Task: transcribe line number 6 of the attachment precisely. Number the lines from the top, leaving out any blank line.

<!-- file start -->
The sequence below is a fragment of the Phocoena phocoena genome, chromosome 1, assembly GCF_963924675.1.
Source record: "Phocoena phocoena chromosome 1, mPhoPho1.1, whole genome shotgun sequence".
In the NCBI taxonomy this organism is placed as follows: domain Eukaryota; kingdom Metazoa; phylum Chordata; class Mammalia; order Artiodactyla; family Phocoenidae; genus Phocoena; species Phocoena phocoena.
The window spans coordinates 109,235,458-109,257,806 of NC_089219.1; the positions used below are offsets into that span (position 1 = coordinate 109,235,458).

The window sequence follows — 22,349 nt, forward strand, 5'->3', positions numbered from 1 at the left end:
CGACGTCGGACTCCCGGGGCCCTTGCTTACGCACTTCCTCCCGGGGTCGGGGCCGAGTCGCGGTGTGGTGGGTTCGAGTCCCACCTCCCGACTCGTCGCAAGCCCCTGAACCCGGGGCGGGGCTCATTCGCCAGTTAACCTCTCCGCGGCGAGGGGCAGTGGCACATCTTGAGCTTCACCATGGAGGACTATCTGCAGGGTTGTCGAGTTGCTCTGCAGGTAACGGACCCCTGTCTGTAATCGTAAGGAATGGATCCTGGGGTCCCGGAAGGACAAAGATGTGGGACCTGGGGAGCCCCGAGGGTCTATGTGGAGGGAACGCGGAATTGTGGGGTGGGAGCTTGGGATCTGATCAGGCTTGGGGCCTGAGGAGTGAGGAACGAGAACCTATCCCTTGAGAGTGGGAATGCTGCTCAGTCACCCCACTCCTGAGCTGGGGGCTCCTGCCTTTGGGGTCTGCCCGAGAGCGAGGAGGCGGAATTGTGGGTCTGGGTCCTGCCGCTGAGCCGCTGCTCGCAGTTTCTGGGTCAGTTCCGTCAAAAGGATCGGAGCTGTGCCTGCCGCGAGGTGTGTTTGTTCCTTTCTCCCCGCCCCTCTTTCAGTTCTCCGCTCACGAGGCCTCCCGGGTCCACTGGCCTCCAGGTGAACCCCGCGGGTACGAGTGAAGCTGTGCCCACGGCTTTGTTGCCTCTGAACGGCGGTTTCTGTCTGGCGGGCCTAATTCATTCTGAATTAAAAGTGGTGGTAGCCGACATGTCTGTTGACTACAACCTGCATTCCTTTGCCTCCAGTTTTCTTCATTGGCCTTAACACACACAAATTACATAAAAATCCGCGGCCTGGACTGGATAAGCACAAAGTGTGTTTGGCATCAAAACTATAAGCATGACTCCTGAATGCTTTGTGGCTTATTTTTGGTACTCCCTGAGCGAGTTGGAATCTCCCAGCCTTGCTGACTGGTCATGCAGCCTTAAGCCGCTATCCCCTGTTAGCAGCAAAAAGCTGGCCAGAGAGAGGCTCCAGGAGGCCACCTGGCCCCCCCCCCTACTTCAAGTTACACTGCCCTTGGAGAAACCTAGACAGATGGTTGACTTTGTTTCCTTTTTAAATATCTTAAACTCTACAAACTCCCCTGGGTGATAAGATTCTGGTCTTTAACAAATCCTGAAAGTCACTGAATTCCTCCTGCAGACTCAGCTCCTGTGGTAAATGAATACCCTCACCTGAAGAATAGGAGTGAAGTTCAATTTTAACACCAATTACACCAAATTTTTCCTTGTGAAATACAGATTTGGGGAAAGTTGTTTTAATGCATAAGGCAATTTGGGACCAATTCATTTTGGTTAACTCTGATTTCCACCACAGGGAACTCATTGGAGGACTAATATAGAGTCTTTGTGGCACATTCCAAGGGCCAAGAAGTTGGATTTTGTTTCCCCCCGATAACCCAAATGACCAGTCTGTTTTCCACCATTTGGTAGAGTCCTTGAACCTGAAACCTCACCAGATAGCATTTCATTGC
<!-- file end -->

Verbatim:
CGACGTCGGACTCCCGGGGCCCTTGCTTACGCACTTCCTCCCGGGGTCGGGGCCGAGTCGCGGTGTGGTGGGTTCGAGTCCCACCTCCCGACTCGTCGCAAGCCCCTGAACCCGGGGCGGGGCTCATTCGCCAGTTAACCTCTCCGCGGCGAGGGGCAGTGGCACATCTTGAGCTTCACCATGGAGGACTATCTGCAGGGTTGTCGAGTTGCTCTGCAGGTAACGGACCCCTGTCTGTAATCGTAAGGAATGGATCCTGGGGTCCCGGAAGGACAAAGATGTGGGACCTGGGGAGCCCCGAGGGTCTATGTGGAGGGAACGCGGAATTGTGGGGTGGGAGCTTGGGATCTGATCAGGCTTGGGGCCTGAGGAGTGAGGAACGAGAACCTATCCCTTGAGAGTGGGAATGCTGCTCAGTCACCCCACTCCTGAGCTGGGGGCTCCTGCCTTTGGGGTCTGCCCGAGAGCGAGGAGGCGGAATTGTGGGTCTGGGTCCTGCCGCTGAGCCGCTGCTCGCAGTTTCTGGGTCAGTTCCGTCAAAAGGATCGGAGCTGTGCCTGCCGCGAGGTGTGTTTGTTCCTTTCTCCCCGCCCCTCTTTCAGTTCTCCGCTCACGAGGCCTCCCGGGTCCACTGGCCTCCAGGTGAACCCCGCGGGTACGAGTGAAGCTGTGCCCACGGCTTTGTTGCCTCTGAACGGCGGTTTCTGTCTGGCGGGCCTAATTCATTCTGAATTAAAAGTGGTGGTAGCCGACATGTCTGTTGACTACAACCTGCATTCCTTTGCCTCCAGTTTTCTTCATTGGCCTTAACACACACAAATTACATAAAAATCCGCGGCCTGGACTGGATAAGCACAAAGTGTGTTTGGCATCAAAACTATAAGCATGACTCCTGAATGCTTTGTGGCTTATTTTTGGTACTCCCTGAGCGAGTTGGAATCTCCCAGCCTTGCTGACTGGTCATGCAGCCTTAAGCCGCTATCCCCTGTTAGCAGCAAAAAGCTGGCCAGAGAGAGGCTCCAGGAGGCCACCTGGCCCCCCCCCCTACTTCAAGTTACACTGCCCTTGGAGAAACCTAGACAGATGGTTGACTTTGTTTCCTTTTTAAATATCTTAAACTCTACAAACTCCCCTGGGTGATAAGATTCTGGTCTTTAACAAATCCTGAAAGTCACTGAATTCCTCCTGCAGACTCAGCTCCTGTGGTAAATGAATACCCTCACCTGAAGAATAGGAGTGAAGTTCAATTTTAACACCAATTACACCAAATTTTTCCTTGTGAAATACAGATTTGGGGAAAGTTGTTTTAATGCATAAGGCAATTTGGGACCAATTCATTTTGGTTAACTCTGATTTCCACCACAGGGAACTCATTGGAGGACTAATATAGAGTCTTTGTGGCACATTCCAAGGGCCAAGAAGTTGGATTTTGTTTCCCCCCGATAACCCAAATGACCAGTCTGTTTTCCACCATTTGGTAGAGTCCTTGAACCTGAAACCTCACCAGATAGCATTTCATTGC